Guess what, compatriots? The gap between the richest and the poorest among us is now wider than it has been since we all nose-dived into the Great Depression. So GQ sent Jon Ronson on a journey into the secret financial lives of six different people on the ladder, from a guy washing dishes for 200 bucks a week in Miami to a self-storage gazillionaire. What he found are some surprising truths about class, money, and making it in America
By Jon Ronson; Photographs by James Mollison
How to Live on $200 a Week
A young man peers into a crack of sunlight that emerges from behind one of the sheets that block out all his windows. His name is Maurose Frantz, but he goes by Frantz. He can’t afford air-conditioning, hence the sheets, so it’s very dark and stuffy in here. Frantz lives with five other people—his mom, stepdad, grandparents, and little brother—and the entire house is the size of a typical suburban living room. As it happens, the view down the dusty, potholed street includes not only used-car lots but also self-storage facilities—the idea that made Wayne his billions.
“Outside is dangerous,” Frantz says. “One time someone pulled up and said to me, ‘Do you need a gun?’ He showed me a gun! I said, ‘I can’t hear you, man.’ Another time my grandpa—they jumped him. They took his wallet. They slotted him. He cried, he cried, he cried.”
Frantz is Haitian. His accent is very strong, and I’m constantly asking him to repeat what he said: “They did whatto your grandpa? They slotted him? Slattered him? Sorry?”
“Slapped him,” Frantz replies. “Slapped.”
Frantz washes dishes at the Capital Grille restaurant, a posh steak house near the harbor in Miami’s financial district. He nets $200 for a twenty-seven-hour week and receives no food stamps or government assistance of any kind. That means he makes in an hour what I make in five minutes and Wayne makes pretty much every time he breathes in and out.
At the end of the week, Frantz gets an ATM card with his pay already loaded onto it. Sometimes when he clocks out at the end of the night, he says, he finds he’s already been mysteriously clocked out by someone else. Restaurant Opportunities Centers United, a restaurant workers’ advocacy group, launched a class-action suit against Darden—the restaurant conglomerate that owns the Capital Grille—for this and other alleged improprieties. Frantz says he’s repeatedly requested some kind of paper breakdown of how many hours he’s been paid for and how much tax has come off, but they never give it to him, so he’s stopped asking. He’s also stopped asking for a promotion to busboy. He says they told him they’d let him know, but they never did. According to ROC United, the Capital Grille regularly denies promotions to dark-skinned people. It’s possible for a black worker to become a busboy, Frantz says, but he’s never seen a black server. Darden, for its part, maintains that the Capital Grille pays its employees fairly and that the claims of discrimination are baseless.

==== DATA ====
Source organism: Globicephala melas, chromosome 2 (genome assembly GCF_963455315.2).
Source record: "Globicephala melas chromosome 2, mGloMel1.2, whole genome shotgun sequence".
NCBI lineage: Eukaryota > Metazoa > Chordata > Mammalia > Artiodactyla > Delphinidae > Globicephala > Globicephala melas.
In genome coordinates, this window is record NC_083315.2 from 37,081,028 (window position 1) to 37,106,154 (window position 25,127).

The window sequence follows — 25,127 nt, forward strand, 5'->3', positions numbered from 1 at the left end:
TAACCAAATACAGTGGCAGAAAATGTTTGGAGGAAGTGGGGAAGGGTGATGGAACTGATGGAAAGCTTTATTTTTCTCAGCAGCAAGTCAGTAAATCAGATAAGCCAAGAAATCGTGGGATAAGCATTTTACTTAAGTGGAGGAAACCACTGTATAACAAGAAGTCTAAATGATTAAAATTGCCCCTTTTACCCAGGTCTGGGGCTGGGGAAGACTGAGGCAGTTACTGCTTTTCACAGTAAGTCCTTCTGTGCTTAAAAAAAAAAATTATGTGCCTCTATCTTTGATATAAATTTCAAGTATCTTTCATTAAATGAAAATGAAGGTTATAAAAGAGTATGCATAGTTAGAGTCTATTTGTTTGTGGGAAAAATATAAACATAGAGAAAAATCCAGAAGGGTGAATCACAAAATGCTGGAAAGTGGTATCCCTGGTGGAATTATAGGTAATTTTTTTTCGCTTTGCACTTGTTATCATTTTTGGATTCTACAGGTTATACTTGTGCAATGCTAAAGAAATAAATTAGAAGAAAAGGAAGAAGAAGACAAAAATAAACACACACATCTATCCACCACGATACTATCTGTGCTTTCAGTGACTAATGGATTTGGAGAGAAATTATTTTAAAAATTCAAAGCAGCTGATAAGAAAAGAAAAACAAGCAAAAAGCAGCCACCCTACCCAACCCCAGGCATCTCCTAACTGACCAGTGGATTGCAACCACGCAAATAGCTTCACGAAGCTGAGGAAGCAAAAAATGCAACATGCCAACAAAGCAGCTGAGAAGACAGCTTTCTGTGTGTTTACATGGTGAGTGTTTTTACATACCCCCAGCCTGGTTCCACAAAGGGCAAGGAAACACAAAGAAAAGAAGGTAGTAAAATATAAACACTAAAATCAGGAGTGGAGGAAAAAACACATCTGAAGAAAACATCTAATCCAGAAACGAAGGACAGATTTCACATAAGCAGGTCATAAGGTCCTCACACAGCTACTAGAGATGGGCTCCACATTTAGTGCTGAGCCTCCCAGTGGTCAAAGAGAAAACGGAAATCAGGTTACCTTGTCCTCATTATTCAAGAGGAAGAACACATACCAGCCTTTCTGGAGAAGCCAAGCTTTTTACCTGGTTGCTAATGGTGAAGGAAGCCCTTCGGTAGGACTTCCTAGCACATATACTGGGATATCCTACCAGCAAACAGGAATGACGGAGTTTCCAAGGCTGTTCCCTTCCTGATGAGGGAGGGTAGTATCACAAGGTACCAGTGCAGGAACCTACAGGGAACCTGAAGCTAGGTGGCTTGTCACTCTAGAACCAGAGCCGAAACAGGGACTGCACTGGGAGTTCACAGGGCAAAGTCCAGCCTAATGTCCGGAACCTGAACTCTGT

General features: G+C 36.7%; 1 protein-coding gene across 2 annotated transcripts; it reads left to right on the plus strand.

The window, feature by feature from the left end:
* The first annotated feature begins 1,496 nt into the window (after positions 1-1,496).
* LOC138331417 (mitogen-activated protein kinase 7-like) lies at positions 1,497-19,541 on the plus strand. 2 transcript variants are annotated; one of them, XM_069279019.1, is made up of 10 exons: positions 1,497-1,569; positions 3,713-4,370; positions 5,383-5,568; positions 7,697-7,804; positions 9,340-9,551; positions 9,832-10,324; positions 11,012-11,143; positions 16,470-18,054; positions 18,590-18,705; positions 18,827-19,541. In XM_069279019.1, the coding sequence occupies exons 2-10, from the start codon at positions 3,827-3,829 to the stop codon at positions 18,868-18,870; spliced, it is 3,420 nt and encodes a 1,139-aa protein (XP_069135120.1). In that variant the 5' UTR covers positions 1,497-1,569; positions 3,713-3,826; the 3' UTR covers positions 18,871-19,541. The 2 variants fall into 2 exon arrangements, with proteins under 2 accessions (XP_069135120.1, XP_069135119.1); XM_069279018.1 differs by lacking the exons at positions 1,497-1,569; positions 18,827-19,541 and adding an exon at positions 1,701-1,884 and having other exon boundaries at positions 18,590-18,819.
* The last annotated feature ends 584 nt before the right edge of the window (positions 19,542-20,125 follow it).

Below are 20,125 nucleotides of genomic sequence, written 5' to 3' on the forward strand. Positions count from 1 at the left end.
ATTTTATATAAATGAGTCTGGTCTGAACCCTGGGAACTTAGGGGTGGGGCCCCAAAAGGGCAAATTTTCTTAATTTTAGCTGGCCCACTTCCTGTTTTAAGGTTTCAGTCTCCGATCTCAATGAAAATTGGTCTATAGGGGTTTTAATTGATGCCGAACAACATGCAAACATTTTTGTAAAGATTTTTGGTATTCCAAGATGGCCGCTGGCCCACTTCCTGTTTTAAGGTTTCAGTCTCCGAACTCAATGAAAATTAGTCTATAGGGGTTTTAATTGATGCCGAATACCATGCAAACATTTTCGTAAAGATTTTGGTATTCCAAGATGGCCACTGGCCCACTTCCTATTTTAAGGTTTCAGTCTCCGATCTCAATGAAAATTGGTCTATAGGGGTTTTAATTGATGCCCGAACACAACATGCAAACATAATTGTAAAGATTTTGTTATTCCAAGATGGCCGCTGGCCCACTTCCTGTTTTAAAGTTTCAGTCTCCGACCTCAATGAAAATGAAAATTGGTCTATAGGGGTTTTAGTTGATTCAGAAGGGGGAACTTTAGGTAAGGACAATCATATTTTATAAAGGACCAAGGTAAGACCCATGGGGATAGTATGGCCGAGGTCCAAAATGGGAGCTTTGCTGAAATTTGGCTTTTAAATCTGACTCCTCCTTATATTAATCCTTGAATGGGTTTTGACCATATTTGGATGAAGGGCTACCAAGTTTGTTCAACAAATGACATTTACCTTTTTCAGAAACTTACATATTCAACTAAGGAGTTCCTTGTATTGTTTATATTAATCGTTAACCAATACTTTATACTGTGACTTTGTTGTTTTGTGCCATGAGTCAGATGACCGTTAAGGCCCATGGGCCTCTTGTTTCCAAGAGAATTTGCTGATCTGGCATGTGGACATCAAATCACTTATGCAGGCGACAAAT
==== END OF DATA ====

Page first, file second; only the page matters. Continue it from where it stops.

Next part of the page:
Last night, one of Frantz’s co-workers threw away his shoes.
“I checked everywhere,” Frantz says. “I checked in the garbage, but I couldn’t find them. I called the sous-chef and I told him, ‘I put down my shoes. Somebody threw them away.’ He said, ‘Frantz, you know me. I’m cool with you. I treat you like a man. I give you all the respect you need. I talk to you about your life.’ I said, ‘I know, chef.’ He respects me, the sous-chef. He said, ‘I don’t know what happened to your shoes. I can’t tell you nothing.’ ”
Frantz talks a lot about respect and the opposite of respect—humiliation. It’s as if he’s lowered his ambitions to the level that he can take all sorts of awfulness as long as people talk to him with a little respect. It occurs to me that his life might be better if he spent less time worrying about feeling disrespected and more time actively working to improve his conditions, but then I realize he is doing all he can. Putting his head above the parapet to talk to me is a brave step. (ROC United asked for volunteers on my behalf, and he was the one to agree.) But I can’t see how his life will improve anytime soon. He’s so far down America’s financial pecking order he barely registers on it.
I ask Frantz to show me his neighborhood. He says there’s nothing really to see. He rarely goes out—only to work and to church and to play soccer. Everywhere else is too dangerous. When we head outside, I scurry from his front door to the car. A smashed-up police cruiser lies abandoned on the corner. We take a drive past the one place on earth he has some fun: the soccer field in the public park.
Six miles later, we reach the Capital Grille. Usually he catches the bus, which takes an hour. When he works late and misses the 1 a.m. bus home, he has to stand there until the next one comes at 4 a.m.
“Do you ever wonder what the customers’ lives are like?” I ask.
“I don’t know nothing about the customers,” says Frantz. “I’ve never seen them.”
I look at him. “You’ve never seen a customer?” I ask.
“Never,” he says.
“Do you know how much the steaks cost?” I ask.
“I never saw a menu,” he says. “They’re in the restaurant, not the kitchen.”
His last words to me, before I head off to visit someone who makes five times what he does, are “If I get money, I’m going to leave.”